Bone Marrow Registry Drive to Find a Match for Teen With HLH

The Quincy community is helping to organize a bone marrow registry drive for a local teen who was recently diagnosed with hemophagocytic lymphohistiocytosis (HLH), according to an article in The Patriot Ledger. 18-year-old Priscilla Bonica was diagnosed with the rare disease around the same time that she graduated from high school. It has changed her life completely, leaving her lethargic and unlike herself. Now, she needs a bone marrow transplant.

Priscilla’s Story

Priscilla was officially diagnosed with HLH about a month ago. Beforehand, she had plenty of energy to get her through a full day of school and sports. This has all changed; she now says that “It doesn’t feel like me anymore.”

It started when she complained to her parents about head pain, something that immediately worried them. They became even more concerned when the pain wouldn’t go away. This led Priscilla to Boston Children’s Hospital, where she spent a total of three weeks undergoing testing. Eventually, the doctors were able to tell the Bonicas that their daughter had a rare form of HLH. They also told her that a bone marrow transplant would be her best treatment option.

After learning about her diagnosis, Priscilla’s mother, Erin, reached out to the nonprofit Be The Match. This organization helps to register bone marrow donors and match them to donees. Fortunately, Be The Match rallied around the family, as did the rest of their community. Together, they organized a bone marrow registry drive for Saturday, June 18th. You can join them from 11 AM until 3 PM at Quincy High School.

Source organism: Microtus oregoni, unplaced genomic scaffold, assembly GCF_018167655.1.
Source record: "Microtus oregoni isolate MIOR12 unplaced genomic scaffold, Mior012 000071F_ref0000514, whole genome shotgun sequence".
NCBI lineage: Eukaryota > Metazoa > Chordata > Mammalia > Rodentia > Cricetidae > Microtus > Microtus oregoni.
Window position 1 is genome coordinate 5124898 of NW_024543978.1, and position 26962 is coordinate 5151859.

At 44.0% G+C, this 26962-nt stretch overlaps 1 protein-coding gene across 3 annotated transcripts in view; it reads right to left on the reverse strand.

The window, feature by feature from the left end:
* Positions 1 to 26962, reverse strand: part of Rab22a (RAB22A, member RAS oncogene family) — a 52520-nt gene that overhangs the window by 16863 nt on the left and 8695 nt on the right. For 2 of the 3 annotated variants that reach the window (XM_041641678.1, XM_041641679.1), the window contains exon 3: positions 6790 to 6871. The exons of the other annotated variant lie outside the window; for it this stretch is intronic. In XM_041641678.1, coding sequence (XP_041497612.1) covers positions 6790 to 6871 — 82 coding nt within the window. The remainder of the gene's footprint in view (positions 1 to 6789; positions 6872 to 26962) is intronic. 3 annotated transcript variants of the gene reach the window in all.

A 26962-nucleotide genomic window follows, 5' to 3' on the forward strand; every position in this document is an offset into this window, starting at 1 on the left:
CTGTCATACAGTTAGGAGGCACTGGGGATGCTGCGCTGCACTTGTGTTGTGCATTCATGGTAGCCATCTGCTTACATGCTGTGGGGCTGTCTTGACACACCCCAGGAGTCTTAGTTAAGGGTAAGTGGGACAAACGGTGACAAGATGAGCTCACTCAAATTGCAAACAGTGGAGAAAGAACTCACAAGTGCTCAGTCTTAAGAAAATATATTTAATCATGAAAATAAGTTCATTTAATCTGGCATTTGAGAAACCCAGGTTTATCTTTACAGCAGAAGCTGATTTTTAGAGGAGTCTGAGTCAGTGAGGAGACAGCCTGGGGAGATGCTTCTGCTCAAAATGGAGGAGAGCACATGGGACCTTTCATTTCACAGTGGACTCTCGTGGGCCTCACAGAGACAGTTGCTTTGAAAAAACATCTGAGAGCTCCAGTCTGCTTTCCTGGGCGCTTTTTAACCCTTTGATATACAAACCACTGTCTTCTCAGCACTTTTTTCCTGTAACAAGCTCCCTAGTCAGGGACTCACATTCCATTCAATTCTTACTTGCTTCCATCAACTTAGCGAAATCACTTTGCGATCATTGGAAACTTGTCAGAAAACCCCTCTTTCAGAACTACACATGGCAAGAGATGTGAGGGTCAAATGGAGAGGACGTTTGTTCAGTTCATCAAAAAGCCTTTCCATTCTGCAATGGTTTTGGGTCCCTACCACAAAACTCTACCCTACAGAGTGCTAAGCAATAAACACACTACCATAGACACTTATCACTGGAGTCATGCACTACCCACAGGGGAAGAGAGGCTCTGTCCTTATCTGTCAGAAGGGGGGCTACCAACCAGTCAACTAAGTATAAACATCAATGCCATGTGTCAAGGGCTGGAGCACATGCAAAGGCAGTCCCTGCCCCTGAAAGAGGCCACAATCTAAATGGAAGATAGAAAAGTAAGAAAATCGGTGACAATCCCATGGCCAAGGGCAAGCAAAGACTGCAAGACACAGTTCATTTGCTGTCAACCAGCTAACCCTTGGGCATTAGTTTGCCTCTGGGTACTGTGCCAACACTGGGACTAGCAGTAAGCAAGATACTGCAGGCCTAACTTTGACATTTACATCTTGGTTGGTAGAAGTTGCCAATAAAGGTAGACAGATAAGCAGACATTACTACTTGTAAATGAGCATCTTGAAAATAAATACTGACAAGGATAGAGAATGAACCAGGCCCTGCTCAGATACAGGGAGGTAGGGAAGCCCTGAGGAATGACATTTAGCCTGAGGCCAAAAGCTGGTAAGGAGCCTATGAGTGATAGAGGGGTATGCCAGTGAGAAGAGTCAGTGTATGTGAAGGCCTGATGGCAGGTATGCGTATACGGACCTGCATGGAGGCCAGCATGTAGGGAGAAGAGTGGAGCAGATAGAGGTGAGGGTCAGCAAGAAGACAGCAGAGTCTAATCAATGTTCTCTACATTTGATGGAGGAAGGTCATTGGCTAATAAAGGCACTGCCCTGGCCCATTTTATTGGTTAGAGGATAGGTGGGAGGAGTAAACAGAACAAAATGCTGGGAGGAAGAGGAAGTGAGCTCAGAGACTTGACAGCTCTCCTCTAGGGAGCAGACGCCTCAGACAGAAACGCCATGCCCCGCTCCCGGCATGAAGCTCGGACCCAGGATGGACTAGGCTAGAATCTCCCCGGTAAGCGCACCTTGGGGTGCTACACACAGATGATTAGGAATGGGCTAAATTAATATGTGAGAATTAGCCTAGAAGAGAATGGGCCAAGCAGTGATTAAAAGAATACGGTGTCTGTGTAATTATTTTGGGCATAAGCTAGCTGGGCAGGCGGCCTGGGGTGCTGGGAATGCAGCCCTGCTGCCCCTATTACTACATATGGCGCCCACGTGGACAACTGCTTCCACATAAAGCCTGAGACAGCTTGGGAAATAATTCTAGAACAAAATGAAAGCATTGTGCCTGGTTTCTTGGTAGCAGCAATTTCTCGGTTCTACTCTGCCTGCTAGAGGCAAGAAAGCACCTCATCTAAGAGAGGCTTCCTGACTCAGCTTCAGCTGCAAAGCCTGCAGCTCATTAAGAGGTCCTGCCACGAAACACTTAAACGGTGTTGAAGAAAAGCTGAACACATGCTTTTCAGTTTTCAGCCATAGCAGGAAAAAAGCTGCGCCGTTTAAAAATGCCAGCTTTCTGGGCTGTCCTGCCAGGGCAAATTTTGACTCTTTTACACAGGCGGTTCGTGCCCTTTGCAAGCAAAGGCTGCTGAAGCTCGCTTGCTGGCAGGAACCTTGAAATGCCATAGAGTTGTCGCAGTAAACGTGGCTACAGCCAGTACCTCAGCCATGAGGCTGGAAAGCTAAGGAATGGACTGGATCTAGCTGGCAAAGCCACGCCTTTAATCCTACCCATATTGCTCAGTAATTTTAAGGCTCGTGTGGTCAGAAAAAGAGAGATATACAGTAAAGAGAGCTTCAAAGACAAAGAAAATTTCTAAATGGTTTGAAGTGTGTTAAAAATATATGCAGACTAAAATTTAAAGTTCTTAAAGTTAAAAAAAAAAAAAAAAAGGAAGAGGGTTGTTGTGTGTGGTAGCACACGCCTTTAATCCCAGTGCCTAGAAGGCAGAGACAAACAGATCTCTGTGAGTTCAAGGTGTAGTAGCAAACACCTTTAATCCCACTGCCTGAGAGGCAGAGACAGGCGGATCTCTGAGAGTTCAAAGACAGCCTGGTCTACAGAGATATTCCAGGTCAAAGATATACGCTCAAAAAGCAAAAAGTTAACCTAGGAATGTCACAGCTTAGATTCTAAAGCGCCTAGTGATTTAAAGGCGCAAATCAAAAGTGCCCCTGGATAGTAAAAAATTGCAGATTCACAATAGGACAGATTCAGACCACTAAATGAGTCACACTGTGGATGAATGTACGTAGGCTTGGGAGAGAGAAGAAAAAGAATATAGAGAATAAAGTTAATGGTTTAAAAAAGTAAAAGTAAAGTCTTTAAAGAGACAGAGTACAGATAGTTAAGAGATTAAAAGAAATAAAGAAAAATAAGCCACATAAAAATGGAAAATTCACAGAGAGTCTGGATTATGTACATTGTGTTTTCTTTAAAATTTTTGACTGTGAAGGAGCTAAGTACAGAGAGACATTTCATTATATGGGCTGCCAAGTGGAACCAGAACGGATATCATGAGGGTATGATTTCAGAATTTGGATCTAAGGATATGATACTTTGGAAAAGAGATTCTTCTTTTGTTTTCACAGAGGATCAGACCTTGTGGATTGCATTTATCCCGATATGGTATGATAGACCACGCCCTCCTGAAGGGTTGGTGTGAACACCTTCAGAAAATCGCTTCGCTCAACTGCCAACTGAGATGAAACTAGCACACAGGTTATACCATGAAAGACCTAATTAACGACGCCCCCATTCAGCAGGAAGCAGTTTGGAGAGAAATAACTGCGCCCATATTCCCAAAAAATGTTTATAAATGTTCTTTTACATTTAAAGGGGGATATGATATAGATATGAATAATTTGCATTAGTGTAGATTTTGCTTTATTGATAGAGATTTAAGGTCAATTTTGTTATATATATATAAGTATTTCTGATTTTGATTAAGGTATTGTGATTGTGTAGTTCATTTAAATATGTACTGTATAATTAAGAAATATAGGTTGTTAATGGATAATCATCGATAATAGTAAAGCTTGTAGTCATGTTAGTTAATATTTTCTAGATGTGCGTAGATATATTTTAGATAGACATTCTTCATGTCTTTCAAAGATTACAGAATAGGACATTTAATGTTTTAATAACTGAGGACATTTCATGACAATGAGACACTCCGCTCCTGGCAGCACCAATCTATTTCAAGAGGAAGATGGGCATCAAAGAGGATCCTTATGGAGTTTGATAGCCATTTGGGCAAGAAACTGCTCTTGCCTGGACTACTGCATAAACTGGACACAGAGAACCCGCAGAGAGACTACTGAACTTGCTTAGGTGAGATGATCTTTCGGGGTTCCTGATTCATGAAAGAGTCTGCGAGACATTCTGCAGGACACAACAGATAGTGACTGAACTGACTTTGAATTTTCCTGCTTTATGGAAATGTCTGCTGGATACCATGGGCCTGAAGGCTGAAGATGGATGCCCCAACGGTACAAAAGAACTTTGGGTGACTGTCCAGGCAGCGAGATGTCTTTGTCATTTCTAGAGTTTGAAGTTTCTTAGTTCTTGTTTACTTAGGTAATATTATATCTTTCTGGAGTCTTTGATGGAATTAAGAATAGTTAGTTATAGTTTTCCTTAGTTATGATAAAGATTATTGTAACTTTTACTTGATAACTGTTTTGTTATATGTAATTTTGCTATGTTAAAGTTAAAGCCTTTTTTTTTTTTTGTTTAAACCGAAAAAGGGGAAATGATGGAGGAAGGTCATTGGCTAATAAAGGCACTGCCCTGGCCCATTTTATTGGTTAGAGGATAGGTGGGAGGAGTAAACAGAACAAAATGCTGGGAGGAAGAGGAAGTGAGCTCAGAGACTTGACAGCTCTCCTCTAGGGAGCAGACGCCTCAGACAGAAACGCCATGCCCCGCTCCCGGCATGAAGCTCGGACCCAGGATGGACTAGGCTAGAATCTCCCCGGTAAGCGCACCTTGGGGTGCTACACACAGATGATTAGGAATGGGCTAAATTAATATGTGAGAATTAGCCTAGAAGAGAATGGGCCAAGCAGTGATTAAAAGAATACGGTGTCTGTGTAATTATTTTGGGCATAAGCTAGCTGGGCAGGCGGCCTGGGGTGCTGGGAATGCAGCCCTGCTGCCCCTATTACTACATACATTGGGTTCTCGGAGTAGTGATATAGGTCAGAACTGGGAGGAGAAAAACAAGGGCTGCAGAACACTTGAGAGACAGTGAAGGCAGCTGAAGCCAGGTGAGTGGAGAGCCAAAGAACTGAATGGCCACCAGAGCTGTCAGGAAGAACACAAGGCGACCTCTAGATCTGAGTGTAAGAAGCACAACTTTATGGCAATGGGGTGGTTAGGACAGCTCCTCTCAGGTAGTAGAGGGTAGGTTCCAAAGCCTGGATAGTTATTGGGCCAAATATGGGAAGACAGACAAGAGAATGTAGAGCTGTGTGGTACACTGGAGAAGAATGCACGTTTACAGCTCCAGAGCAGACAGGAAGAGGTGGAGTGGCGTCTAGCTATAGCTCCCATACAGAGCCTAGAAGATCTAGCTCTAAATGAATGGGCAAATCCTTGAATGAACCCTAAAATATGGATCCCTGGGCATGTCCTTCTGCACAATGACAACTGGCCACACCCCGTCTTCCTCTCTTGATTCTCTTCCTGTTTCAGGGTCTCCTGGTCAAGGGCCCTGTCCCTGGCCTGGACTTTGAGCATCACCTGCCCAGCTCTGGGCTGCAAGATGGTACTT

The family is very hopeful that they will be able to find a match for Priscilla soon, especially after the drive. They also want to thank the community for rallying around them, as many have made an effort to help out. You can read more about the event and Priscilla’s story here.

About HLH

Hemophagocytic lymphohistiocytosis (HLH) is a rare condition in which the body produces an excess of lymphocytes and cytokines. This overactive immune system leads to the characteristic symptoms of the disorder, which include:

  • Fever
  • Skin rash
  • Increased risk of cancer
  • Difficulty breathing
  • Abnormal kidney function
  • Heart problems
  • Abnormal bleeding
  • Enlarged liver, spleen, or lymph nodes
  • Easy bruising

These symptoms can be the result of primary HLH or secondary HLH, which occurs as the result of another cause like a vaccine, underlying condition, or infection. Primary HLH can be caused by an inherited genetic mutation, or it can be the result of medications that suppress the immune system, certain cancers, metabolic conditions, autoimmune diseases, or immunodeficiency. In terms of treatment, doctors will tailor a treatment plan based on the type of HLH one has, along with the present symptoms and their severity. If it is caused by an underlying, identified reason, treatment aims to address that. Otherwise, doctors may recommend a bone marrow transplant, antiviral drugs, or antibiotics.

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